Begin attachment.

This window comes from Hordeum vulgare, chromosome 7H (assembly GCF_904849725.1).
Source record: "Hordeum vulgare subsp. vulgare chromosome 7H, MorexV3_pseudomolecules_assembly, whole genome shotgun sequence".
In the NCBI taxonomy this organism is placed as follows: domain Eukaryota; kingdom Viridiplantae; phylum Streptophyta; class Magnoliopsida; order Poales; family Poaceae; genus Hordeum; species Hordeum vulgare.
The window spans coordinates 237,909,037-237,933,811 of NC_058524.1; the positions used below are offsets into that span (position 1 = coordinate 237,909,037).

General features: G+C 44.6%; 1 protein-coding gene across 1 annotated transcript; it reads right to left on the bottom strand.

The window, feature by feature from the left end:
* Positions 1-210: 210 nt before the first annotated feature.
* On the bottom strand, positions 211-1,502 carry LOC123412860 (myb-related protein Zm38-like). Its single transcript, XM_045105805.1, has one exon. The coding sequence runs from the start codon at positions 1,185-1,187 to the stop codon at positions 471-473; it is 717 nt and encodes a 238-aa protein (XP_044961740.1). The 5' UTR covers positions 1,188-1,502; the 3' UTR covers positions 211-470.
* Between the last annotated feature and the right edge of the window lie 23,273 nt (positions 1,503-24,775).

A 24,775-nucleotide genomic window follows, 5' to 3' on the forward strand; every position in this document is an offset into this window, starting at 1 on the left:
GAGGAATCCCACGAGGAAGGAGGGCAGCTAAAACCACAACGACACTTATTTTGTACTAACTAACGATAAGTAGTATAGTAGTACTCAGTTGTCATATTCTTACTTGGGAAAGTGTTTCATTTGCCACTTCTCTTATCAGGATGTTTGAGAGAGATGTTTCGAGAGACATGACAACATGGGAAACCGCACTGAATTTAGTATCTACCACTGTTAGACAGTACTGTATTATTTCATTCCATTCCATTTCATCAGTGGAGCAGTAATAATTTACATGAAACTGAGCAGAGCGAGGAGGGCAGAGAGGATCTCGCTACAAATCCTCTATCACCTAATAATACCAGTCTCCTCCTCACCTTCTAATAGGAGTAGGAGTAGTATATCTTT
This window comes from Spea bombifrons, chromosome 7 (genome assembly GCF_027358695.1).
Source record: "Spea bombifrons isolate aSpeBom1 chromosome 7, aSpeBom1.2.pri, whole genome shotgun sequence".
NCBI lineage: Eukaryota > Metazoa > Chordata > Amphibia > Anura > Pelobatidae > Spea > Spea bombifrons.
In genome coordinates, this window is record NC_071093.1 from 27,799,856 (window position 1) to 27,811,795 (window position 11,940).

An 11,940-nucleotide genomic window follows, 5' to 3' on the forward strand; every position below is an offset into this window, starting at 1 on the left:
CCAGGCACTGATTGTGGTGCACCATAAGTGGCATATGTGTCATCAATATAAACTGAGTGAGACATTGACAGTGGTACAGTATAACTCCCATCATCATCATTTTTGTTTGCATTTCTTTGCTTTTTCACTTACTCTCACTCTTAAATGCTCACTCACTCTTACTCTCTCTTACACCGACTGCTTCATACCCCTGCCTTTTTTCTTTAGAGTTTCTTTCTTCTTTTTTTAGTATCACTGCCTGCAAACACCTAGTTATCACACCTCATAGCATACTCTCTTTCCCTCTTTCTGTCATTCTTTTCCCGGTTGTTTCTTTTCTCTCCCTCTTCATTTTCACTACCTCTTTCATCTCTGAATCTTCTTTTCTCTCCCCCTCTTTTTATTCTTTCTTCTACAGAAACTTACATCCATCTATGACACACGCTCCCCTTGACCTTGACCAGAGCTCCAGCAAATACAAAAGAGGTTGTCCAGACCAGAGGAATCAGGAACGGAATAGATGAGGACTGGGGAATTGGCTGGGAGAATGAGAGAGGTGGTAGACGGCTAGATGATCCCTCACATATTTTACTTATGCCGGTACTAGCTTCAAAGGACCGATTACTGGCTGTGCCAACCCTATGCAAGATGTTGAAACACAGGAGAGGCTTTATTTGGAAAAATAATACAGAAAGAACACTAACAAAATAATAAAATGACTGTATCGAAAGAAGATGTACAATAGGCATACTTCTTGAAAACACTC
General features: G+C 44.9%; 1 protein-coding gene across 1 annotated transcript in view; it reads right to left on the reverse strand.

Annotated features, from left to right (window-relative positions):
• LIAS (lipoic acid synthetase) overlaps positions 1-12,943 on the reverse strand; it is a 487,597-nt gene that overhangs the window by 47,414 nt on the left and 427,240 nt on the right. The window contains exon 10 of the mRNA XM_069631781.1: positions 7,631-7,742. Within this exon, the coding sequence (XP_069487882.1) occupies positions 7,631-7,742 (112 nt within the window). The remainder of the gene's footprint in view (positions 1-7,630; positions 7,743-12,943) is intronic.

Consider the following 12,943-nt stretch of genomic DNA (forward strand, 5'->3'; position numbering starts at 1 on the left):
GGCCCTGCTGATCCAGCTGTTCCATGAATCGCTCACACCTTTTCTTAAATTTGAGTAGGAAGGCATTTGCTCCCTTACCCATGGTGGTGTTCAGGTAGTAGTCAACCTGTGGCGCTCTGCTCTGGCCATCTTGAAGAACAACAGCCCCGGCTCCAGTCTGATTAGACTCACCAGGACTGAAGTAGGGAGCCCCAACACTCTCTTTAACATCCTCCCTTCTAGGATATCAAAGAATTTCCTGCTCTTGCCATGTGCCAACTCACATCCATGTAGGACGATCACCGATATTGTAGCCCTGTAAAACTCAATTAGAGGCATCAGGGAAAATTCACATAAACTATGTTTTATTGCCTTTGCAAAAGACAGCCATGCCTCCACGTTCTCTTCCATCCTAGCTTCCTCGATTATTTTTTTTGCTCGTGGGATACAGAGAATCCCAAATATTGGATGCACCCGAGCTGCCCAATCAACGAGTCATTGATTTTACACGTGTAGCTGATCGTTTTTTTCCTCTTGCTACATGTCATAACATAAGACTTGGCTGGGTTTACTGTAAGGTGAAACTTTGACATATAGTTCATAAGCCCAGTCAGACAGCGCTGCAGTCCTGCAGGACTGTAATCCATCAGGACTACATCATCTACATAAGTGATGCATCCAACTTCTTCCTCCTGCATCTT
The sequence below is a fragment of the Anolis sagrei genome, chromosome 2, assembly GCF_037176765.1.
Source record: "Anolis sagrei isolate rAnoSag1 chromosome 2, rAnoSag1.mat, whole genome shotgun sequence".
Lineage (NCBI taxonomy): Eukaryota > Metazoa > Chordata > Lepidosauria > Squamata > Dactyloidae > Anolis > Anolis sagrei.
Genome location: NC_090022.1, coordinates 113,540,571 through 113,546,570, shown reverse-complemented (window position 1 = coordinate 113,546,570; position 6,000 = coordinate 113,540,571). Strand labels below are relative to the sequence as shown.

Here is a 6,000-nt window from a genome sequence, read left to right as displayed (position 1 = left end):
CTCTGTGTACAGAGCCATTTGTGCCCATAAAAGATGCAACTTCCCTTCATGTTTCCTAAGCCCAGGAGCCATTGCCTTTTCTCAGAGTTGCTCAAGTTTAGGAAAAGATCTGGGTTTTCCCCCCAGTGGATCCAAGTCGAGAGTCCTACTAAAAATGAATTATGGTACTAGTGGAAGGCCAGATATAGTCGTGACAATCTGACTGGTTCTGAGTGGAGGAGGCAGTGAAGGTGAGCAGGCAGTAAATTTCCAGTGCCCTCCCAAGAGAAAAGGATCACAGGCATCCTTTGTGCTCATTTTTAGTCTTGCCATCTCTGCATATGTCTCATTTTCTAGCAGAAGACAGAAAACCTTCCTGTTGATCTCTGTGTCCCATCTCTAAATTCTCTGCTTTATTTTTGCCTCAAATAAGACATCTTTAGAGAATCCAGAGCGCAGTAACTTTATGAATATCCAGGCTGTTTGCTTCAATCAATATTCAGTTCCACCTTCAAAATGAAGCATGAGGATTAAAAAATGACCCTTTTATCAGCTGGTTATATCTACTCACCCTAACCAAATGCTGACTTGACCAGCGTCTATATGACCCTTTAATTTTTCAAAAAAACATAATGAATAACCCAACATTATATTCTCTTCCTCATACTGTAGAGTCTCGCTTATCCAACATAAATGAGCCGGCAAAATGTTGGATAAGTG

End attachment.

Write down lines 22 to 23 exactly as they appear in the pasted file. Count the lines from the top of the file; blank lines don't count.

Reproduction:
GGCCCTGCTGATCCAGCTGTTCCATGAATCGCTCACACCTTTTCTTAAATTTGAGTAGGAAGGCATTTGCTCCCTTACCCATGGTGGTGTTCAGGTAGTAGTCAACCTGTGGCGCTCTGCTCTGGCCATCTTGAAGAACAACAGCCCCGGCTCCAGTCTGATTAGACTCACCAGGACTGAAGTAGGGAGCCCCAACACTCTCTTTAACATCCTCCCTTCTAGGATATCAAAGAATTTCCTGCTCTTGCCATGTGCCAACTCACATCCATGTAGGACGATCACCGATATTGTAGCCCTGTAAAACTCAATTAGAGGCATCAGGGAAAATTCACATAAACTATGTTTTATTGCCTTTGCAAAAGACAGCCATGCCTCCACGTTCTCTTCCATCCTAGCTTCCTCGATTATTTTTTTTGCTCGTGGGATACAGAGAATCCCAAATATTGGATGCACCCGAGCTGCCCAATCAACGAGTCATTGATTTTACACGTGTAGCTGATCGTTTTTTTCCTCTTGCTACATGTCATAACATAAGACTTGGCTGGGTTTACTGTAAGGTGAAACTTTGACATATAGTTCATAAGCCCAGTCAGACAGCGCTGCAGTCCTGCAGGACTGTAATCCATCAGGACTACATCATCTACATAAGTGATGCATCCAACTTCTTCCTCCTGCATCTT
The sequence below is a fragment of the Anolis sagrei genome, chromosome 2, assembly GCF_037176765.1.